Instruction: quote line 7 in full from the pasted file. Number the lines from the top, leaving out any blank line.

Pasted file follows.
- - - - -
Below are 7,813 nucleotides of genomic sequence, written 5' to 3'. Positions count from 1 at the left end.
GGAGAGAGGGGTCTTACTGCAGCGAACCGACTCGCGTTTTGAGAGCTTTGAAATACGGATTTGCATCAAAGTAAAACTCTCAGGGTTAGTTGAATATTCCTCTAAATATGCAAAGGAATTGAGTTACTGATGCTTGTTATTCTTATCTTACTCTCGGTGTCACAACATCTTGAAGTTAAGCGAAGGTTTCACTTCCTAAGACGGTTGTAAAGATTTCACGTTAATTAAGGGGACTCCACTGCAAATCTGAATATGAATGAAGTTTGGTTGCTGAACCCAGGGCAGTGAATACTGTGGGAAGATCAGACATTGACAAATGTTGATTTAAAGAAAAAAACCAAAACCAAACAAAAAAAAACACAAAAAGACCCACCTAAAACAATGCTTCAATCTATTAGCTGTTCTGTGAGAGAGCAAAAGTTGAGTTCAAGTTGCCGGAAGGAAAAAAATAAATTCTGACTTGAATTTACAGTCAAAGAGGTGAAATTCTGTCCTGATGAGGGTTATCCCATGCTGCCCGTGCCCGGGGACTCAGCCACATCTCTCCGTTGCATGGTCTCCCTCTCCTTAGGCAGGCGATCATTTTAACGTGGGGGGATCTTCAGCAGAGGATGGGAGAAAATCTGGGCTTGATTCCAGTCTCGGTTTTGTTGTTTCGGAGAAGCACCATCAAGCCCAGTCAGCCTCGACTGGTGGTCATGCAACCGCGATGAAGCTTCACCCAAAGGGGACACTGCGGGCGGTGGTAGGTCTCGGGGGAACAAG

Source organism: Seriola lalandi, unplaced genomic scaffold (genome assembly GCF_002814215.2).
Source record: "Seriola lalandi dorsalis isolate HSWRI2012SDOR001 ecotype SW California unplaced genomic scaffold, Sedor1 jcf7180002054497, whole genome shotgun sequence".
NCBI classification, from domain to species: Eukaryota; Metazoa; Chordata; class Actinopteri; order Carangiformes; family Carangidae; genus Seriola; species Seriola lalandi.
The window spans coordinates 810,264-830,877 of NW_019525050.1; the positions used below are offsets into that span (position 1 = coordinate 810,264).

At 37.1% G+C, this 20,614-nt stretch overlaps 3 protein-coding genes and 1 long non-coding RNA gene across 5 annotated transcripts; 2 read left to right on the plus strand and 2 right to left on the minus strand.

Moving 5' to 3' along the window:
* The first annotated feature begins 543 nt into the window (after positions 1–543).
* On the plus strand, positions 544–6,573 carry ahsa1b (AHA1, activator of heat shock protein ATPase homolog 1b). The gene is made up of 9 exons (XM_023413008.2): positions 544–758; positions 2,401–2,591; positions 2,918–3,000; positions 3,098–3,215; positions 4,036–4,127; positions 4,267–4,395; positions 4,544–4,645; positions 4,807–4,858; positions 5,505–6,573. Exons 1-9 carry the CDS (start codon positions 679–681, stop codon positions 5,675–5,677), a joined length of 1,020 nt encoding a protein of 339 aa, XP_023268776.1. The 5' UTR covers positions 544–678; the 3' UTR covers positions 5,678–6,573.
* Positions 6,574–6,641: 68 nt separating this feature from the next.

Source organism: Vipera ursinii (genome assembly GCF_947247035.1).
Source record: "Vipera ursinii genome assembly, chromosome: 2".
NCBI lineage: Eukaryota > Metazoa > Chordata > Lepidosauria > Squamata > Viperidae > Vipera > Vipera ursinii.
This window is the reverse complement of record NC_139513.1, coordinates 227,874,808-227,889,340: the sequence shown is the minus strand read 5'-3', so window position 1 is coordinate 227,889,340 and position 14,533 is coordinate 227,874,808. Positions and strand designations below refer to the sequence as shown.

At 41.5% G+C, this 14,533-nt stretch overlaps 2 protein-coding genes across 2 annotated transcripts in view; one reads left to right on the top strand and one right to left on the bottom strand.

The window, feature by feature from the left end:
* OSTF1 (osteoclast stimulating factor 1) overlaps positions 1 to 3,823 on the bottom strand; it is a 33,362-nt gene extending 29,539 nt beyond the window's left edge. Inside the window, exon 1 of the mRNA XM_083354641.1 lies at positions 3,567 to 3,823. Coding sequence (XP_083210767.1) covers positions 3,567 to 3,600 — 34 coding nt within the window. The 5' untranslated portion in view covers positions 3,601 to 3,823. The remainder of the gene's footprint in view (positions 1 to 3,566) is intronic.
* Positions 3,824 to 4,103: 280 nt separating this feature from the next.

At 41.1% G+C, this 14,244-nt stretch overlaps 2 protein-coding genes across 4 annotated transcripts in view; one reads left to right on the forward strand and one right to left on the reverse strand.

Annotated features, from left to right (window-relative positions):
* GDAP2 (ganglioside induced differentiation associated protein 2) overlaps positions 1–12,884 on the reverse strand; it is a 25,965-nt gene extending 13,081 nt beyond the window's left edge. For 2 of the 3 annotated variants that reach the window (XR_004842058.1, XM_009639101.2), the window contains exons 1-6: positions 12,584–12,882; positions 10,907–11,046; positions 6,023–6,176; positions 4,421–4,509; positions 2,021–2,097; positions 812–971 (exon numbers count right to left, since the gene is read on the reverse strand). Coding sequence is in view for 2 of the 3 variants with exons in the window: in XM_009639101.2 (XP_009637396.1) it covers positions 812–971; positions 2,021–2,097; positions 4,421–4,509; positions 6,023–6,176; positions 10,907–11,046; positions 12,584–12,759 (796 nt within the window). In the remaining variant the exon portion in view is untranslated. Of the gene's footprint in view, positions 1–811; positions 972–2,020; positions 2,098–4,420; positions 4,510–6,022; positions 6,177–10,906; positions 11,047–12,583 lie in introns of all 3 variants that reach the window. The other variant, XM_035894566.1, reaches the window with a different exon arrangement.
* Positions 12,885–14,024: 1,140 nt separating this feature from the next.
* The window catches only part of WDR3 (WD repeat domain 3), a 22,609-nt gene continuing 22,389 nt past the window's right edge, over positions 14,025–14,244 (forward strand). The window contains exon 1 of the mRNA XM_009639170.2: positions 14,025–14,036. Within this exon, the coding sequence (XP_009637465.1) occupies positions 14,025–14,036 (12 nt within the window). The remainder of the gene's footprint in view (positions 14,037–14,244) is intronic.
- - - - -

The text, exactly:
At 37.1% G+C, this 20,614-nt stretch overlaps 3 protein-coding genes and 1 long non-coding RNA gene across 5 annotated transcripts; 2 read left to right on the plus strand and 2 right to left on the minus strand.